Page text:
Bob Dylan, 1964. It seems like yesterday. I must confess, for a moment I had to think twice, mixing this song with Mary Hopkin's offering in 1968 (Those Were the Days, my Friend.) So what brought on this nostalgic post, this urge to reminisce. It was indirectly the result of our recent Blackpool extravaganza, the rush of blood and my subsequent dizziness as the wife spent my hard earned kudos. Now my wife is a fairly 'with it' modern lady, well versed in the main concerning today's fashions; the result of having daughters rather than sons. Daughters, expensive family attachments at times, but useful advisers as to what is and is not 'in', so to speak. Consequently my wife is usually more 'wag lady' than 'bag lady'. (Though Charity Shop coat bargains are seldom passed by, consequently she has more coats than Marks and Spencer's.) All of which brought to mind life in my younger days, and particularly what my grandmother and many people like her wore at roughly the same age as my wife is today.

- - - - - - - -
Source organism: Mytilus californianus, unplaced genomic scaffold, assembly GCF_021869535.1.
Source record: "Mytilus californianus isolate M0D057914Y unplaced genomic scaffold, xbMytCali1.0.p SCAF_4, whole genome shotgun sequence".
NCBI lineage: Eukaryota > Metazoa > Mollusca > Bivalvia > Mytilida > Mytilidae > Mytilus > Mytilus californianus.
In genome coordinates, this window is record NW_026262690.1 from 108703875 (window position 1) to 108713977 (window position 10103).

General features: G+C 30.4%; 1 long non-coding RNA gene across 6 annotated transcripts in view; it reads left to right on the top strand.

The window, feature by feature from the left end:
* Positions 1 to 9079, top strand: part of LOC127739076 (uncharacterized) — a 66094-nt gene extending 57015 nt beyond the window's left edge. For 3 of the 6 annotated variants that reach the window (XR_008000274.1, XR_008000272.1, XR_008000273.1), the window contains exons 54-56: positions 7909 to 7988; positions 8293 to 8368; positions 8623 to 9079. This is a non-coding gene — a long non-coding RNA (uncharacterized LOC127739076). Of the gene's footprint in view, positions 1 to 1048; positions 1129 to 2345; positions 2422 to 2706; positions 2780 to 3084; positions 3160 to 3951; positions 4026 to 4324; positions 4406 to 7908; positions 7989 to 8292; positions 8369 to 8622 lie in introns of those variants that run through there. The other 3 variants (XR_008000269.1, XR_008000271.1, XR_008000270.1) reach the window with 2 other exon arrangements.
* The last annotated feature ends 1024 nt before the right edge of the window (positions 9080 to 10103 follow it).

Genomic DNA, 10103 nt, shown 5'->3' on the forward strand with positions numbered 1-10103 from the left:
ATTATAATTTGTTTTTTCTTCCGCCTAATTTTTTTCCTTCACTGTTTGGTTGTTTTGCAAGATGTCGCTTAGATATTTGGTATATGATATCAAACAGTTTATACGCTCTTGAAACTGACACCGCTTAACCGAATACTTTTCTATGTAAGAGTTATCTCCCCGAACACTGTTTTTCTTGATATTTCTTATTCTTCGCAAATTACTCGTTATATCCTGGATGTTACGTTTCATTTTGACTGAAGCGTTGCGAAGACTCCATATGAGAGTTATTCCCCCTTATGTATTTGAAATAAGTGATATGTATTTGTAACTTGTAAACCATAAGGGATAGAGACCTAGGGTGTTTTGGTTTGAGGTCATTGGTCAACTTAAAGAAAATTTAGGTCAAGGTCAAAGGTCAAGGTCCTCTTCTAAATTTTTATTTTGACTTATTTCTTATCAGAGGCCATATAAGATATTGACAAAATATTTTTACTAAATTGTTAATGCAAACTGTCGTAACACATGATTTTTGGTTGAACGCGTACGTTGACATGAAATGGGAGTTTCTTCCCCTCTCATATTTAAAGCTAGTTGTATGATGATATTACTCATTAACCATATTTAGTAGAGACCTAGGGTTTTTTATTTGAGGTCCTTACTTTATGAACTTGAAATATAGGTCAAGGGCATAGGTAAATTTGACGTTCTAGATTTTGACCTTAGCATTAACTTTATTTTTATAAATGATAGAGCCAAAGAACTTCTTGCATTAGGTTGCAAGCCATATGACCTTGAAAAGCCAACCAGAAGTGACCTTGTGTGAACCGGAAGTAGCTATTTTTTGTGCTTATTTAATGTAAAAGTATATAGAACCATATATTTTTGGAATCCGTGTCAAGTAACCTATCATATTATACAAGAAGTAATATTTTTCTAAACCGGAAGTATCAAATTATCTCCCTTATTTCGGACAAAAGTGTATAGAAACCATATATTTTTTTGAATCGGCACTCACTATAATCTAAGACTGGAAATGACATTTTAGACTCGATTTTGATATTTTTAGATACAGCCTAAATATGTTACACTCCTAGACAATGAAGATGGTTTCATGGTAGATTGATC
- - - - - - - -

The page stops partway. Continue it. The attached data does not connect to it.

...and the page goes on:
I have fond memories of my grandmother. Born in the 1870's, widowed in the 1930's, a mere four feet ten inches tall, she nevertheless dominated our family with her very presence. Wise beyond words, God fearing, chapel going, she raised eight children, a hard working class existence typical of many. I remember her well in the late forties, fifties, sixties and seventies, a frugal, uncomplicated individual, dispensing home made sweets and kind words in equal measure. There is much I have written elsewhere concerning Granny Hudston. (See post dated 23rd April 2008 Anyone Out There.) Although the photograph in the picture shows Granny Hudston in her 'Sunday best' it is typical of an era not over impressed or influenced by the fashion industry. (For many reasons, including financial restraints, the unavailability of 'fashionable' clothes and no pressure from media advertising.) Fast forward to the photograph of my wife, November 2010. God bless her! Any comments concerning your own or families 'fashion statements' of your past youth welcome. And just to prove the point, 'My how time flies,' 'Those Were the Days, My friend' and 'The Time's they are A-Changing', my wedding photo and the dress worn by my grandmother on her wedding day. The whole thing is surreal. My grandmother is part of my almost recent past. At least in my eyes, not someone from times long, long gone. Except that to my children, and my children's children, I am probably reminiscent of a far distant era, perish the thought. So we all get old together. But, as Maurice Chevalier said, 'Old age isn't so bad when you consider the alternative.' And Red Skelton can have the last word. 'I don't let old age bother me. There are three signs of old age. Loss of memory...I forget the other two...'